“I was trying to get a deal done in Europe, but those were more steps sideways than forward.” —Wacey Rabbit
By Sam Laskaris
Wacey Rabbit will indeed be back playing hockey in North America this coming season. He’s just not quite sure where yet.
The 30-year-old, who is a member of Alberta’s Blackfoot Nation from the Blood reserve, has spent the past five years playing pro hockey abroad.
For starters, he toiled three years in Norway, followed by a season in Japan. Rabbit then suited up for a squad in Italy this past season.
Though he will be playing in North America for the 2017-18 campaign, there is a good reason Rabbit isn’t 100 per cent certain of the exact location.
He has received an invitation from an American Hockey League (AHL) squad to attend its training camp.
In an interview with Windspeaker on Wednesday, Rabbit, who lives in Calgary during the hockey off-season, said he cannot reveal the name of the club yet. He’d prefer to wait until the squad makes an announcement first.
Rabbit is scheduled to report to the team’s training camp during the third week of September.
Even if Rabbit does not end up sticking with the AHL franchise, he has a deal in place to suit up for that organization’s East Coast Hockey League affiliate.
“I was trying to get a deal done in Europe,” Rabbit said. “But those were more steps sideways than forward.”
One of the opportunities Rabbit explored was with a team in Poland. He had looked into the possibility of eventually playing with the Polish national men’s team.
In order to be eligible to play for the Polish squad, Rabbit would first have to play two seasons in the country’s domestic pro league.
Discussions about possibly playing for the Polish national team arose because one of Rabbit’s hockey contacts, Ted Nolan, an Ojibwe who is a former NHL player and coach, was recently hired as the head coach.
Though Rabbit was offered a contract by a Polish team for this coming season, he was hesitant to accept it, especially when that squad had some off-season personnel moves.
“You have to be careful with some of those places in Europe because you can spend all season chasing to get your money,” Rabbit said.
Besides, Rabbit was keen to return to play in North America. When he first went to Norway, the plan was to stay abroad for just one season.
Rabbit had played for the AHL’s San Antonio Rampage during the 2011-12 season.
“After my year in San Antonio I think I kind of jumped the gun early and went to Europe,” he said.
Fearing there would be an NHL lockout in 2012, Rabbit felt numerous NHLers would end up playing for AHL clubs that fall. And he felt the trickle-down effect could potentially leave him without a spot on an AHL team.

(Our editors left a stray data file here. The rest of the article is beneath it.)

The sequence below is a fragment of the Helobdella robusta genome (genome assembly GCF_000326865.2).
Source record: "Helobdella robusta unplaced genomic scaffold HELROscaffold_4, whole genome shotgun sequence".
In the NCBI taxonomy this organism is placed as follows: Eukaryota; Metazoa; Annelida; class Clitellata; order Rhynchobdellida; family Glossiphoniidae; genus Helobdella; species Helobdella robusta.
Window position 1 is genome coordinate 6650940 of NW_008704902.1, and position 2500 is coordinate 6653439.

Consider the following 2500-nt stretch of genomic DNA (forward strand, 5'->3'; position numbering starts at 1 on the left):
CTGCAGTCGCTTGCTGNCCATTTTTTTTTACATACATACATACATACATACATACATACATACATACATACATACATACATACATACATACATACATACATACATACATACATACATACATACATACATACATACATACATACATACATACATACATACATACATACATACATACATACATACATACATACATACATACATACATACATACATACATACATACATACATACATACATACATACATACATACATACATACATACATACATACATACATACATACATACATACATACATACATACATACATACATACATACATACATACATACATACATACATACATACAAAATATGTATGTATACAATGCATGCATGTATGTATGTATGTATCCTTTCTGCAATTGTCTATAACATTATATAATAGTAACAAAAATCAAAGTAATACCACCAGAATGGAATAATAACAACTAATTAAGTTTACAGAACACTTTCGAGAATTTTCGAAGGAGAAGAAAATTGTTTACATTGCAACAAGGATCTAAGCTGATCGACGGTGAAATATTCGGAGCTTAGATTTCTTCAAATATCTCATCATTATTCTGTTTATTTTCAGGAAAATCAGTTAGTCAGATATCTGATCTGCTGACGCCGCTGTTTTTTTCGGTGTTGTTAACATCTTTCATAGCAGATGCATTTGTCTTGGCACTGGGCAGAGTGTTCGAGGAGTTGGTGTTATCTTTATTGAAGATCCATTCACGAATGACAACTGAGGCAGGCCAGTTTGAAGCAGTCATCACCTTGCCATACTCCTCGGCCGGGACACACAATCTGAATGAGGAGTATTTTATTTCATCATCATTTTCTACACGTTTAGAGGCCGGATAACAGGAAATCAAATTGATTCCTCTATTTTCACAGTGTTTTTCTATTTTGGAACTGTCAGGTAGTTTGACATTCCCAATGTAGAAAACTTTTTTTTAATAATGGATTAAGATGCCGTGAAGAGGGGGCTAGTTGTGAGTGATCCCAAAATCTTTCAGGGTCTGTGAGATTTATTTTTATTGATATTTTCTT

So, while exploring his European opportunities at the time, he accepted the chance to head to Norway when he was offered a contract there. An NHL lockout did materialize that September, which lasted until January of 2013.
Another reason why Rabbit was keen to return to North America is because he’ll be closer to family. His father Marvin has not seen him play a pro game since he was in San Antonio. His mother Marlene though had travelled to Norway one winter to visit him and see him play during the Christmas holidays.
Rabbit had also explored the possibility this summer of playing pro in England for the upcoming season.
Though he opted not to take that route, he’s confident that in a few years he will finish off his playing days by suiting up for a squad in England.
While playing pro in England there’s also the opportunity over a two-year period to return to school and earn a Masters degree.
“I think there’s four or five teams offering that,” he said.
As long as he remains healthy and productive, Rabbit is playing to play pro until he’s at least 34.
Though he has not played a single game in the National Hockey League yet, Rabbit has not completely abandoned that dream.
Besides, if he does end up playing for an AHL squad this season, he’ll be just one step away from being possibly called up to play in the NHL.
“That’s why I wanted to come back to North America and give it one last kick at the can,” he said. “As long as my body is willing, I’ll always have that dream to play in the NHL.”
As inspiration, Rabbit only needs to look at the career of one of his former San Antonio teammates, Bracken Kearns. He didn’t play his first NHL game until he was 30.
Kearns, who is now 36, has played a total of 42 NHL games and signed a contract with the New Jersey Devils in July.